Single-arm series are of limited usefulness for determining treatment efficacy. Improvements in symptoms in single-arm studies may be due to the variable natural history of GERD, and/or bias from the placebo and other non-specific effects. Single-arm series can demonstrate the feasibility and potential benefit of this procedure and can be used to determine rates of adverse events. It is also important to determine comparative efficacy of treatments for GERD, since there are numerous medical and surgical treatments that are effective. Single-arm series are inadequate for determining comparative effectiveness of different treatment options; controlled trials with active comparators are required for this.
Data submitted to the U.S. Food and Drug Administration (FDA) for the LINX® Reflux Management System included 2 single-arm FDA-regulated investigational device exemption (IDE) trials with a total of 144 subjects and follow-up data between 2 and 4 years. (1) The feasibility IDE study enrolled 44 subjects at 4 clinical sites (2 U.S. and 2 Europe) and has published data out to 4 years. (2, 3) The pivotal IDE study included 100 subjects from 14 clinical sites (13 U.S. and 1 Europe) who had documented symptoms of gastroesophageal reflux disease for longer than 6 months (regurgitation or heartburn that responds to acid neutralization or suppression), required daily proton pump inhibitor (PPI) or other anti-reflux drug therapy, had symptomatic improvement on PPI therapy, and had a total distal ambulatory esophageal pH less than 4 for 4.5% or more of the time when off GERD medications. The primary safety endpoint measured the rate of related device and procedure serious adverse events (SAEs). Efficacy endpoints were assessed off PPI therapy and measured esophageal acid exposure, total GERD-Health Related Quality of LIFE (HRQL) scores, and PPI usage. Subjects served as their own controls.
Results of the pivotal trial were published in 2013. (4) In this study, the primary efficacy endpoint of pH normalization or greater than 50% reduction in acid exposure time when off PPI was met by 64% of the subjects. The mean total acid exposure time was reduced from 11.6% at baseline to 5.1% at 12 months (56% reduction). The secondary efficacy endpoints met the study success criteria. Ninety-two percent of subjects had at least a 50% improvement in GERD-HRQL symptom score (the mean GERD-HRQL total score decreased from 28.4 at baseline to 5.9 and 5.5 at 12 and 24 months, respectively), and 93% had reduced PPI use (79% and 83% of subjects were free from daily dependence at 12 and 24 months, respectively, compared with 0% at baseline). Dysphagia was observed in 68% of patients postoperatively, in 11% at 1 year, and in 4% at 3 years. Nineteen patients underwent esophageal dilation for dysphagia. Six patients (6%) experienced a serious adverse event (SAE) including severe dysphagia and vomiting. The device was removed in 4 of these 6 patients with a SAE and in 2 additional patients for persistent reflux and chest pain.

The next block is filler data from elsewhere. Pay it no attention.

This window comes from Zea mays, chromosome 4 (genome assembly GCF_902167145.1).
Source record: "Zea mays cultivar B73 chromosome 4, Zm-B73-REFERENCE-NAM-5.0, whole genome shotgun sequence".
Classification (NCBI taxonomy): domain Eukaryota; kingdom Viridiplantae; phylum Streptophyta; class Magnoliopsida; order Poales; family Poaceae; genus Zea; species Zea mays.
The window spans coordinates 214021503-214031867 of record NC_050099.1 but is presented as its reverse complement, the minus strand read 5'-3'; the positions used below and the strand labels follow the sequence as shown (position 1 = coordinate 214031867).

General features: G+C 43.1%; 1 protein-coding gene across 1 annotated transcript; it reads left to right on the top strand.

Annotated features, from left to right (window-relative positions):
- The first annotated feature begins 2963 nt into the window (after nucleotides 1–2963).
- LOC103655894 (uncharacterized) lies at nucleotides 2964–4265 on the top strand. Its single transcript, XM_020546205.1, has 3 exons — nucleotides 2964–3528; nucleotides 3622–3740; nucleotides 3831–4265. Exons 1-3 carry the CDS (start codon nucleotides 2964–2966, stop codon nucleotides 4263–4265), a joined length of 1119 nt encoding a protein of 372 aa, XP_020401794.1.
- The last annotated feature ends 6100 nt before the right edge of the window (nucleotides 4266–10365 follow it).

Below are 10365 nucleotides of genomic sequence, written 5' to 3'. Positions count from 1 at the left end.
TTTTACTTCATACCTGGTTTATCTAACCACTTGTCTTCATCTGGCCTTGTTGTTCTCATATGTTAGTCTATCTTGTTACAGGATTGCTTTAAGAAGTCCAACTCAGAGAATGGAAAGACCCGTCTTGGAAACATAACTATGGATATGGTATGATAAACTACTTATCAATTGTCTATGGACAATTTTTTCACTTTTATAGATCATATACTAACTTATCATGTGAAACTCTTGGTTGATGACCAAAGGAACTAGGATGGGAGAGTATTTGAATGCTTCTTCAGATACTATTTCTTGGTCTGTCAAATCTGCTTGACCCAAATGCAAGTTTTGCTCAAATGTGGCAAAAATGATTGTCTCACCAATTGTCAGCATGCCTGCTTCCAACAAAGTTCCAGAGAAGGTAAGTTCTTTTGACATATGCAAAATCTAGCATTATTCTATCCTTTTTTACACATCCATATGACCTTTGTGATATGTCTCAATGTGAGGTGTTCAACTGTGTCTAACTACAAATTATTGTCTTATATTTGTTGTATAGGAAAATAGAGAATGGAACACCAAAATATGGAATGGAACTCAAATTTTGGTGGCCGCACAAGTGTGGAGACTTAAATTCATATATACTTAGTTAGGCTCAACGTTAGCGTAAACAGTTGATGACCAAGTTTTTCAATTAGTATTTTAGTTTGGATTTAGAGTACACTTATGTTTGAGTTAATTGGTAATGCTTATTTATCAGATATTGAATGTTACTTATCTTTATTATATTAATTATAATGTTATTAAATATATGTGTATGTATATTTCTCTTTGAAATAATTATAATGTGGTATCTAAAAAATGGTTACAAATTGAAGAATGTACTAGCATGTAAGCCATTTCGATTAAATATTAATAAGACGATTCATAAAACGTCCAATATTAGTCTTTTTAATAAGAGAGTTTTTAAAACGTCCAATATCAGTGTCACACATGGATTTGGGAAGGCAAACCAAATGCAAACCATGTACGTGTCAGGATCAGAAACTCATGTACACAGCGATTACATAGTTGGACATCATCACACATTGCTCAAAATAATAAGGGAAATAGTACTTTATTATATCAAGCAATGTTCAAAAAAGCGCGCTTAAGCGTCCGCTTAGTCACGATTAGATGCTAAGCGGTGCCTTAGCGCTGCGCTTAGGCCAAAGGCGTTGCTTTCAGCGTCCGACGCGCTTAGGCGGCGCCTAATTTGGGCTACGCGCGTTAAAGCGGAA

Nonrandomized Controlled Trials
Two retrospective comparative studies have been identified on magnetic sphincter augmentation (MSA) with the LINX® device compared with laparoscopic Nissen fundoplication (LNF). Louie at al compared outcomes from 34 patients who had MSA with 32 patients who underwent LNF.(5) Similar improvements were found for the 2 groups on the GERD-HRQL scale. The DeMeester score and pH normalized in both
groups, but these were lower (p=0.001) in the fundoplication group. MSA allowed belching in 67% of patients compared with none in the fundoplication group. Sheu et al compared outcomes from 12 MSA patients with a contemporaneous case-matched cohort of patients who underwent LNF.(6) Over half of the MSA patients were self-referred, compared with none of the patients who underwent LNF. Both procedures were effective for reflux. Severe dysphagia requiring endoscopic dilation was more frequent after MSA (50% of cases), while there was a trend for a reduction in bloating, flatulence, and diarrhea in this small retrospective study.
In 2014, Lipham et al reported on adverse events for the first 1048 implanted patients (82 institutions).(7) Of these, 144 were implanted as part of premarket clinical trials (described above), 332 had been enrolled in a postmarket registry, and 572 were implanted outside of a postmarket registry. The 3 sources that were used to identify adverse events were the published clinical literature along with the device’s Summary of Safety Effectiveness Data, the FDA database for device-related complications (MAUDE database), and information provided by the manufacturer. Event rates were 0.1% intra-/perioperative complications, 1.3% hospital readmissions, 5.6% endoscopic dilations, and 3.4% reoperations for device removal. The primary reason for device removal was dysphagia. Erosion of the device occurred in 1 patient (0.1%). The median device implantation was 274 days. This study is limited by the short follow-up and the voluntary reporting of adverse events outside of the registry.